Etiologic factors that initiate and enhance the progression of prostate malignancy are beginning to emerge. One major research focus is the role of diet and nutrition. Dietary factors possibly linked to prostate cancer are numerous; however, the most provocative data focus attention upon those nutrients and phytochemicals involved in oxidative defense. A clear understanding of how anti-oxidants may protect the prostate from the genetic damage that is associated with tumor development remains unclear. It is well established that the consumption of fruit and vegetables is associated with reduced risk of many cancers.133,134 These strong and reproducible epidemiological associations have led to an interest in determining the specific components within whole foods responsible for this observed reduced risk. However, supplementation with certain anti-oxidant compounds has not been successful. The anti-oxidant ^-carotene which when provided as a dietary supplement to populations at high risk of lung cancer, in two independent trials, actually resulted in the early termination of these studies due to significantly increased incidence in the supplemented populations.135,136 As a result of the strikingly negative outcome of the ^-carotene trials, our own approach has shifted away from evaluating the health benefits of single dietary supplements to an approach with whole foods that contain an array of nutrients that are targeted to specific biological functions. Small clusters of cells representing the earliest stages of prostate cancer, in an apparently latent form, reside in millions of men (estimates up to 50%) of every race and culture of the world.137 Therefore, it can be deduced that initiating factors leading to changes in the local prostate environment can shift the balance in individuals whether to develop 'active' prostate cancer. Because prostate cancer is a disease of aging, hypotheses have been formulated that oxidative stress plays a potentially important role in the etiology of this disease, and thus most of the dietary intervention studies to date have focused on enhancing anti-oxidant status. This has been done by evaluating supplements of vitamin E,138 selenium139 or ^-carotene138,140 on risk of developing prostate cancer. Currently, a large chemoprevention trial, the selenium and Vitamin E Cancer Prevention Trial (SELECT), is underway to evaluate the effects of selenium and vitamin E either alone or in combination on prevention of prostate cancer.141 This study is based entirely on anti-oxidant function of these two nutrients using dietary supplementation. The outcome of this study will not be known for several years.
Zinc is a nutrient of particular interest in prostate cancer. Zinc plays an important role in protecting DNA from damage as an anti-oxidant and a component of many DNA repair proteins. Zinc is also unique in that it bears anti-oxidant,1 anti-inflammatory142 and pro-apoptotic activity.143,144 Thus, zinc supplementation has the potential to target multiple points of the carcino-genesis cascade (Figure 13.1). Normal human prostate accumulates the highest levels of zinc of any soft tissue in the body.145,146 However, a marked decrease in zinc content is associated with prostate cancer.147 149 Zinc deficiency also compromises hormone status and reproductive function in men.150 153 Several studies have implicated changes in zinc accumulation in the development and progression of prostate malignancy.154,155 There also exists some evidence that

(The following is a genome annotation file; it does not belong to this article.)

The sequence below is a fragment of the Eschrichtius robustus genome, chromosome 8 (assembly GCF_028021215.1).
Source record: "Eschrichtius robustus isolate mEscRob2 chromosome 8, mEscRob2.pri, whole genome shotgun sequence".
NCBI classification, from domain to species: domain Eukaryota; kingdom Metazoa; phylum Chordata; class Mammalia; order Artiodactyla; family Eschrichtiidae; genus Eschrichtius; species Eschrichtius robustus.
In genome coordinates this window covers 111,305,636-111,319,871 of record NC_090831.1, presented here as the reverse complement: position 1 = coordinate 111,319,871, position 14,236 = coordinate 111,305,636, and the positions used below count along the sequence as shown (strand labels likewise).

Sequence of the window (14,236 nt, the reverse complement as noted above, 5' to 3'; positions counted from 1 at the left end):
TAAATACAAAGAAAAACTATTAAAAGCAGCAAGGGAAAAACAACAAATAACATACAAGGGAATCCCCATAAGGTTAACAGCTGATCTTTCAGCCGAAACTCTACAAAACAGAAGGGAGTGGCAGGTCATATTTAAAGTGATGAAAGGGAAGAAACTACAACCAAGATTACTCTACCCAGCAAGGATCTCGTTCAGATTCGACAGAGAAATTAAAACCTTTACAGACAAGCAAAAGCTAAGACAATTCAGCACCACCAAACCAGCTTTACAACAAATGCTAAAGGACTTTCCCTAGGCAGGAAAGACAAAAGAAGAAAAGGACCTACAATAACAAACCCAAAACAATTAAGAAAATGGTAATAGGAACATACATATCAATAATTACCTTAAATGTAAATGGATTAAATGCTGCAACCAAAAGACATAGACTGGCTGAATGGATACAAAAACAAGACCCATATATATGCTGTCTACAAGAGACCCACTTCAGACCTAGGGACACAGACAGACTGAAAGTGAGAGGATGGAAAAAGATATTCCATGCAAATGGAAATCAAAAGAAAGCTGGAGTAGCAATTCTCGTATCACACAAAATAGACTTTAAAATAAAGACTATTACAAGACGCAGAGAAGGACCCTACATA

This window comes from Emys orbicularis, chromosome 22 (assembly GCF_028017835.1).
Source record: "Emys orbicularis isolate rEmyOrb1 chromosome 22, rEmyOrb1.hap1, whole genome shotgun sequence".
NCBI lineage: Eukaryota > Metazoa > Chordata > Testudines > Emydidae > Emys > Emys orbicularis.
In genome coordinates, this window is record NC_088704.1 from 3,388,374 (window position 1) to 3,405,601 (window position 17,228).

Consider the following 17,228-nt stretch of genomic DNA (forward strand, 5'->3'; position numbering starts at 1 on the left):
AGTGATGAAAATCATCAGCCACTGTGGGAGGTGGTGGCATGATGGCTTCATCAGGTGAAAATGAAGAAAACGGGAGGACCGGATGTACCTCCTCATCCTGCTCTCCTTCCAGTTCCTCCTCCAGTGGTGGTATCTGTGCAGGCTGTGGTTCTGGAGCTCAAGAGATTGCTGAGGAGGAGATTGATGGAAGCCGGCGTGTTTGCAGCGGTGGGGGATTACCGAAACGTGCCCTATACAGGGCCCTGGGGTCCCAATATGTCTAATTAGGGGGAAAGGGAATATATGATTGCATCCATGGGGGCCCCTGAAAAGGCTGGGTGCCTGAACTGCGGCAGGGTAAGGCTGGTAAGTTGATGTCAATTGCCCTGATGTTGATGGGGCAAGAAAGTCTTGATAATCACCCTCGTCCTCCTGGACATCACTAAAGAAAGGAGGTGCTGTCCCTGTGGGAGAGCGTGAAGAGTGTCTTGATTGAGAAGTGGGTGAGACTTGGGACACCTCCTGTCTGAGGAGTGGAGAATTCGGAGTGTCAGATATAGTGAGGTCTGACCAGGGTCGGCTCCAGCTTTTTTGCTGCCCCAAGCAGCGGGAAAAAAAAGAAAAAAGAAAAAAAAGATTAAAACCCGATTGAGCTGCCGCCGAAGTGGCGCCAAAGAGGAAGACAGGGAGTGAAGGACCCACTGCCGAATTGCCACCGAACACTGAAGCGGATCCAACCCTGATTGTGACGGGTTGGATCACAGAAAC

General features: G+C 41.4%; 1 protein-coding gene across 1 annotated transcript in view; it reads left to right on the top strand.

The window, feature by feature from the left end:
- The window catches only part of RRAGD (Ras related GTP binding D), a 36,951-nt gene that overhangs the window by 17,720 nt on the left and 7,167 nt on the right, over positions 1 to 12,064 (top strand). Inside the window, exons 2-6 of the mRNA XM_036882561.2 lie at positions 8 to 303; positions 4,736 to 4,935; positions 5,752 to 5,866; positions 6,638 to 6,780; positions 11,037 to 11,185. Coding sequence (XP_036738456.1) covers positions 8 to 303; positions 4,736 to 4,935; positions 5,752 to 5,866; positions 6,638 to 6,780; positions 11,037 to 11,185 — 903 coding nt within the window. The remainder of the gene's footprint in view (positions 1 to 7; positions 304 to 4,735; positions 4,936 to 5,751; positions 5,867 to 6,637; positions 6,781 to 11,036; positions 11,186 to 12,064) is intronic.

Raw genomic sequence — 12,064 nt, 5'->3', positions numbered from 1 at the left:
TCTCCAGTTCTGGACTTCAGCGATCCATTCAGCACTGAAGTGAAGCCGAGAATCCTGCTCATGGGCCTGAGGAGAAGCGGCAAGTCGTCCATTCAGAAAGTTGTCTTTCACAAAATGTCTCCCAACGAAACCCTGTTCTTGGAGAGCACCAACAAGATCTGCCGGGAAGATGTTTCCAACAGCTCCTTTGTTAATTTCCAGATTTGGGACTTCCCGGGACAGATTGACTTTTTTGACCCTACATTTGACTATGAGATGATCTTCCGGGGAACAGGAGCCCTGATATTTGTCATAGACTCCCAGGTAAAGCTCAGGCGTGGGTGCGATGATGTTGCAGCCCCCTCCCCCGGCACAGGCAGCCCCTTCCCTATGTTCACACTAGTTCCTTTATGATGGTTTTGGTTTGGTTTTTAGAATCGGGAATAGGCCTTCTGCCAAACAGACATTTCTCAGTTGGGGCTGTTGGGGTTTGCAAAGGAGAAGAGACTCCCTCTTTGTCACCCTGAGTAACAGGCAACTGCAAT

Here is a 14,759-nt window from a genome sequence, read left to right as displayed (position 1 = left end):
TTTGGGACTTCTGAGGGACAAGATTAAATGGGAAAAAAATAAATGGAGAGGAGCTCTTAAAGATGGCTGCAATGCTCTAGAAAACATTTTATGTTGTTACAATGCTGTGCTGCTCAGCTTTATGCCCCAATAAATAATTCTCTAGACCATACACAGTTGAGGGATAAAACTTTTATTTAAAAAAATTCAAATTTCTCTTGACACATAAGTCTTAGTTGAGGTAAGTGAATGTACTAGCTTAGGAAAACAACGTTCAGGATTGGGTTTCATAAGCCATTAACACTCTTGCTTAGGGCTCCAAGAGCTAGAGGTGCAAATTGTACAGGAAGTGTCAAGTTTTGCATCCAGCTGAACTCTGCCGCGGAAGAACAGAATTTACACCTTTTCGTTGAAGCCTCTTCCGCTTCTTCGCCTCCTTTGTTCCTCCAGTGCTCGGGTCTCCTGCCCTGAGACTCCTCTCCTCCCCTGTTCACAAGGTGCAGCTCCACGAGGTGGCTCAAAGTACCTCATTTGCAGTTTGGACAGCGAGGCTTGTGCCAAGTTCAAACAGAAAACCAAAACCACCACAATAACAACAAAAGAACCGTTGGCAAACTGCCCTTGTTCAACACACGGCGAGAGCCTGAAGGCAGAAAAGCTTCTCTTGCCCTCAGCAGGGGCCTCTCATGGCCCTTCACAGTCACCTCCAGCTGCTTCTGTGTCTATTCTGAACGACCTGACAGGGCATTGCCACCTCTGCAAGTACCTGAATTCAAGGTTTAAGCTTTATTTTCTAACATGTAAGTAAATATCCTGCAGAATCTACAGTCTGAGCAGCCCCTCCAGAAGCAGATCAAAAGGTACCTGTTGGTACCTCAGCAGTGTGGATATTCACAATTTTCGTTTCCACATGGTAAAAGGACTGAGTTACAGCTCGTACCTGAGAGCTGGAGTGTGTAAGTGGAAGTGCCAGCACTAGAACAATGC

PUTATIVE RISK FACTORS IN PROSTATE CANCER (GENETIC RISK, INFECTION, ELEVATED ESTROGEN & TESTOSTERONE)
OXIDATIVE DAMAGE TO PROSTATE DNA, PROTEIN AND LIPID
OXIDATIVE DAMAGE TO PROSTATE DNA, PROTEIN AND LIPID
(anti-oxidant and T DNA repair)
Figure 13.1 Potential inhibitory actions of zinc in prostate carcinogenesis increased dietary zinc is associated with a decrease in the incidence of prostate cancer.156 Currently it is unknown why the prostate accumulates high zinc concentrations. However, this phenomenon may render the prostate sensitive to changes in zinc intake. We have shown in various other cell types that changes in intracellular zinc have a dramatic effect on DNA damage and repair, and hence risk of cancer.105 It is possible that dietary zinc deficiency will increase an individual's risk of oxidative DNA damage in the prostate and prostate cancer. In addition, there appears to be a loss of zinc during prostate cancer. Thus, zinc need may be enhanced in prostate cancer patients. Zinc supplementation strategies may not only aid in the prevention of cancer, but could also play an important role in limiting its malignancy.
There is some controversy regarding the efficacy of zinc supplements for the prevention of prostate cancer. Several studies have shown that high cellular zinc levels inhibit prostate cancer cell growth.154,157,158 However, a recent epidemiological study has shown an increase in risk for prostate cancer with high zinc supplement use.159 Increased risk was seen in subjects with very high dose zinc supplement use (more than 100mg/day) or long-term zinc supplement use (10 or more years). The current upper level of intake for zinc is 40mg/day. Thus it is possible that these subjects could have been in the 'toxic' range for zinc intake. As with most therapeutics, higher doses do not always equate with an increase in efficacy.
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